Is a far-right populist wave breaking in South America?

Elections loom for Chile and Colombia in 2025 and 2026. Carlos José Cruz Infante explores voters' growing disillusionment with leftist governments and the increasing attraction of figures like José Antonio Kast and María Fernanda Cabal. These politicians' hard-right populist messages echo Donald Trump’s empty call to ‘Make America Great Again’

Is the political tide turning in South America? Last month, the self-described 'anarchist-capitalist' Javier Milei defeated Argentina's longstanding leftist Peronist incumbents. Analyst Patricio Navia commented that people voted against the status quo 'because they want the country to get back on the right track'. South Americans welcoming Milei's far-right populist rhetoric could get more like him elected. In the medium term, this would curb current progressive leaders' second pink tide.

Chile and Colombia hold elections in 2025 and 2026 respectively. Early indications suggest that a Milei-like phenomenon could occur in these countries, too.

The South American crisis

In the 2010s, the commodity boom of the previous decade drew to a halt. This had a significant effect on South American economies, and lowered living conditions. Some regional malaises, such as excessive income inequality, institutional mistrust and the so-called Dutch Disease, became more apparent and socially insufferable. At the end of the decade there followed a spate of strikes across the continent, affecting Bolivia, Chile, Colombia, Ecuador and Peru.

The 2020 pandemic was particularly pernicious in South America. Labour market informality and unemployment increased; poverty ballooned. Exceptionally long lockdowns incited increased domestic violence against women and children. The healthcare systems of most South American countries were unprepared to face a pandemic. To survive the crisis, governments spiralled into historic levels of debt.

By the end of the pandemic, South America was facing its biggest economic challenge since the inflationary crisis of the 1980s

The injection of public spending initially provided relief to those most in need. However, it also led to a surge in inflation, accompanied by economic stagnation. Unemployment, financial precarity and poverty ran rife. The pandemic also exacerbated the region’s existing education deficit, further diminishing its already low labour productivity. By 2021, South America was facing its biggest economic challenge since the inflationary crisis of the 1980s.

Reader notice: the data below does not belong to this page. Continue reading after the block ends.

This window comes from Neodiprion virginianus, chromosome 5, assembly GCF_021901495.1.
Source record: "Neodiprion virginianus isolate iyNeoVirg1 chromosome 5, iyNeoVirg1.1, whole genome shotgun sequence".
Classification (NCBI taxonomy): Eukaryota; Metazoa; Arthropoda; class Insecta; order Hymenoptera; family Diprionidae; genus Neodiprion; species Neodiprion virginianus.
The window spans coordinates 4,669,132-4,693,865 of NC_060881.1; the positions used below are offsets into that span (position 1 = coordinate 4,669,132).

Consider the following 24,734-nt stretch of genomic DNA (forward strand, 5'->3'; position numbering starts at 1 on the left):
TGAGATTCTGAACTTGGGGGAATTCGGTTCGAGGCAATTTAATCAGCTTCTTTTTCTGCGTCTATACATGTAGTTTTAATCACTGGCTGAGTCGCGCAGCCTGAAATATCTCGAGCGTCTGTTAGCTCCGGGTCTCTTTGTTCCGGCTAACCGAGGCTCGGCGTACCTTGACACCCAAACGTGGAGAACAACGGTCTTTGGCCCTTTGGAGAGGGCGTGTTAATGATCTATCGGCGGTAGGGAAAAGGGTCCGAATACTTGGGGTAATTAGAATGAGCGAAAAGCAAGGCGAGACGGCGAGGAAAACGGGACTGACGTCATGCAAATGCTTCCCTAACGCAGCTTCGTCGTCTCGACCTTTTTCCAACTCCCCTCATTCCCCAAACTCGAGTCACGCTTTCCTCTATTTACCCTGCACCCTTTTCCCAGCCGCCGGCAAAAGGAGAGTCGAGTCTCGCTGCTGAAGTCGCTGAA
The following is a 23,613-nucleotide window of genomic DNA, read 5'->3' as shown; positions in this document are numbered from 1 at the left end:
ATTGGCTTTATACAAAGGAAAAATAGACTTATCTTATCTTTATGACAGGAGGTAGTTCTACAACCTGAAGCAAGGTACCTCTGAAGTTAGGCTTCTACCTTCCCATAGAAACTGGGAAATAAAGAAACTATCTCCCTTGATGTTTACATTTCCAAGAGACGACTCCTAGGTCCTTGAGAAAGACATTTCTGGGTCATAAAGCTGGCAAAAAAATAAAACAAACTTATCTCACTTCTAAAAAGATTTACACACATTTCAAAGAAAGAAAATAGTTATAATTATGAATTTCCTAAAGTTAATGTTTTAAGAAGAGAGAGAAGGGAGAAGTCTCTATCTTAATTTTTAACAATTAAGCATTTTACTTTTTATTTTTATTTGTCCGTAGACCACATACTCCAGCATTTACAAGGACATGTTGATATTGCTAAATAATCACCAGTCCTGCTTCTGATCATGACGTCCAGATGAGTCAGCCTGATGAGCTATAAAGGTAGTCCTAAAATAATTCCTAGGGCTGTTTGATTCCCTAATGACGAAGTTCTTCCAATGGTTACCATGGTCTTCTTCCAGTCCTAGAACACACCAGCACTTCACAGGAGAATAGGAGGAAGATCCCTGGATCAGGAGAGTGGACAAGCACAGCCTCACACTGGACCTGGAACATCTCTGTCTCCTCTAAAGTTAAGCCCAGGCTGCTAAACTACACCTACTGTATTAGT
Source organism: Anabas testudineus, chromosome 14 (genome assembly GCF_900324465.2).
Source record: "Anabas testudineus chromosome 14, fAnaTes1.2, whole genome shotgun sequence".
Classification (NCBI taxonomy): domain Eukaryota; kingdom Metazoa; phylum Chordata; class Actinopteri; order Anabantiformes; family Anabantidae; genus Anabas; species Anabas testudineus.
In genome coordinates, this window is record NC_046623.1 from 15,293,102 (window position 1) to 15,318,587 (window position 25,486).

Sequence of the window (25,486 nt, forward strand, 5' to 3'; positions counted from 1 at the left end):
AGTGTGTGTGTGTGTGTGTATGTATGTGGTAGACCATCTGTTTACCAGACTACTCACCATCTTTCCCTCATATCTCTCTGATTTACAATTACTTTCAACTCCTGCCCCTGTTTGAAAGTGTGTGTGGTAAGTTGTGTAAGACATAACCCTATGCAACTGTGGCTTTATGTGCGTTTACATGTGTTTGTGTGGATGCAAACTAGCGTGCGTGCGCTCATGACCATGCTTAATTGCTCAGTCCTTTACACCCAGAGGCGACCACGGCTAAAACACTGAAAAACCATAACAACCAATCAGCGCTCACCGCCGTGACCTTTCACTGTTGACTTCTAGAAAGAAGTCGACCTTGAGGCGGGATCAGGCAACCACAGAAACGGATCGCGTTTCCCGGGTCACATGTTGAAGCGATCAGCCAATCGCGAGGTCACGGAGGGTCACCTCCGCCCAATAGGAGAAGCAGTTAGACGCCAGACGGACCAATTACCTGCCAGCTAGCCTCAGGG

The left takes charge

During this crisis period, the voices for progressive change became unusually attractive to voters. Rather than demanding fiscal austerity, they proposed instead an expansion of the public sector. To end the region’s endemic inequalities and injustices, progressive lawmakers advised emulating the European welfare state.

Chile’s leftist President Gabriel Boric was elected in 2021. He promised universal healthcare, the improvement of pensions by suppressing private Pension Administration Funds, and 'a public, free and quality education system'. He also vowed to form Chile's first 'ecological government'.

In Colombia, President Gustavo Petro, elected in 2022, echoed his Chilean counterpart. Petro pledged to establish a National Care Service and a Ministry of Equality to integrate historically marginalised groups. He advocated free, high-quality higher education, universal access to healthcare, and life pensions for all, covering the basic needs of water, energy, internet, public services, and housing for families.

In both Chile and Colombia, soon after taking office, progressive leaders elected on a promise of improved public services faced crushing political failures, coupled with corruption scandals

Petro and Boric defeated conservative incumbents in their countries. Both sensed the country's mood well. However, not long after taking office, things began to change, and both faced crushing political failures. In his first year in charge, Boric backed a constitutional draft that was categorically rejected by Chileans. Aiming to end the conflict between the Colombian State and the FARC Guerrillas, Petro designed a Total Peace Plan. But the Plan lost credibility after Petro announced a ceasefire which the Paramilitary National Liberation Army (ENL) subsequently denied agreeing.